Mayo de 2012

When a slow-motion massacre has unfolded over the course of 15 months, it’s easy to lose the world’s attention. But even the most jaded gasped in horror as news emerged of the latest carnage inflicted on the Syrian people. The images from the town of Houla defied belief.

Forces loyal to Syrian President Bashar al-Assad went on a systematic killing spree, murdering at least 108 people. Most shockingly, the killers targeted women and children. A U.N. representative said the victims included 49 children who were younger than 10. The al-Assad regime denied it carried out the atrocities, but U.N. officials said they saw clear evidence that the Syrian government was involved in the attacks.…  Seguir leyendo »

In village after village in the Jabal al-Zawiya region of Syria, northwest of the central city of Hama, the scene was the same: burned-down houses and grieving families who described atrocities by Syrian soldiers — relatives of all ages dragged away and shot, their bodies often set on fire, making them literally part of the military’s “scorched earth” policy.

I spoke to people who are terrified of leaving their homes.

Syrian army positions dot the hills around villages in this region, and the main roads are accessible only through army checkpoints. Even in areas ostensibly under the control of the armed opposition, residents are frightened.…  Seguir leyendo »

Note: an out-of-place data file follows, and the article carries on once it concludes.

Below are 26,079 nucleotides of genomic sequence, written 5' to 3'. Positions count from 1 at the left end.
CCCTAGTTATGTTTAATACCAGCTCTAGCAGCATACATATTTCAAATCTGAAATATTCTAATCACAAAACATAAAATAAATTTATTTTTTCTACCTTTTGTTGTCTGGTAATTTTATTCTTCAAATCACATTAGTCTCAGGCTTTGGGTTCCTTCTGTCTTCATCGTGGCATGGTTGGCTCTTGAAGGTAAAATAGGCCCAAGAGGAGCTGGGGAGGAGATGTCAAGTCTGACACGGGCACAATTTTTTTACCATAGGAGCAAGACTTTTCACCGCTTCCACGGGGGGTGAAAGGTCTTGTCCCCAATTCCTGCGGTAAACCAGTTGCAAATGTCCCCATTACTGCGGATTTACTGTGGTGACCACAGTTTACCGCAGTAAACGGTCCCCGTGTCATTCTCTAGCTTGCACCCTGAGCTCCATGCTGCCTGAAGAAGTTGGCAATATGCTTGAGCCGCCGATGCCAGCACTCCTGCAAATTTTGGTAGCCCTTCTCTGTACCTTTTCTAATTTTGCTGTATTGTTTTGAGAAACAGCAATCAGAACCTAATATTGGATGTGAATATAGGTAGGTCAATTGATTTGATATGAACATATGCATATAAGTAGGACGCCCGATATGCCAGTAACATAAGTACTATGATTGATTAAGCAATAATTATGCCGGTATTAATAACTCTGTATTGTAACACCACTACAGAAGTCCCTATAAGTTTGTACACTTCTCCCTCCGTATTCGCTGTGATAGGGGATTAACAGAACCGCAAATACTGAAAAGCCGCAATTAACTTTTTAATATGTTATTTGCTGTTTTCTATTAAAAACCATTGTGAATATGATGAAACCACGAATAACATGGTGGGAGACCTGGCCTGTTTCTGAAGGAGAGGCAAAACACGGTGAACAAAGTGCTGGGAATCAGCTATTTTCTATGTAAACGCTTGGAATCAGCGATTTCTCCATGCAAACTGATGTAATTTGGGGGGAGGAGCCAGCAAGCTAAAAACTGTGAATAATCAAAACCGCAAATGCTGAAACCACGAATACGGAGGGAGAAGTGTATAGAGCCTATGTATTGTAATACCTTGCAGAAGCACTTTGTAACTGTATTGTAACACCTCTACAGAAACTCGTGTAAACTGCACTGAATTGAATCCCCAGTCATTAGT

With no prospect of meaningful negotiations between the Palestinians and the Netanyahu government, a new approach to peace is needed, one that focuses on the Israeli and Palestinian people themselves. Though not a perfect analogy, let’s call it UNSCOP-2 because the work of UNSCOP, the United Nations Special Committee on Palestine, in 1947, is the closest precedent for what is needed today.

UNSCOP was charged with coming up with a solution to the Palestine question, and after visiting the region to hold hearings, and then traveling to Europe to interview Holocaust survivors, the committee called for two states, one Arab and one Jewish.…  Seguir leyendo »

Syrians have been killed almost since Hafez al-Assad took power in the 1970s. Now that the bloodshed has escalated under his son Bashar, history repeats itself, and no one seems to care.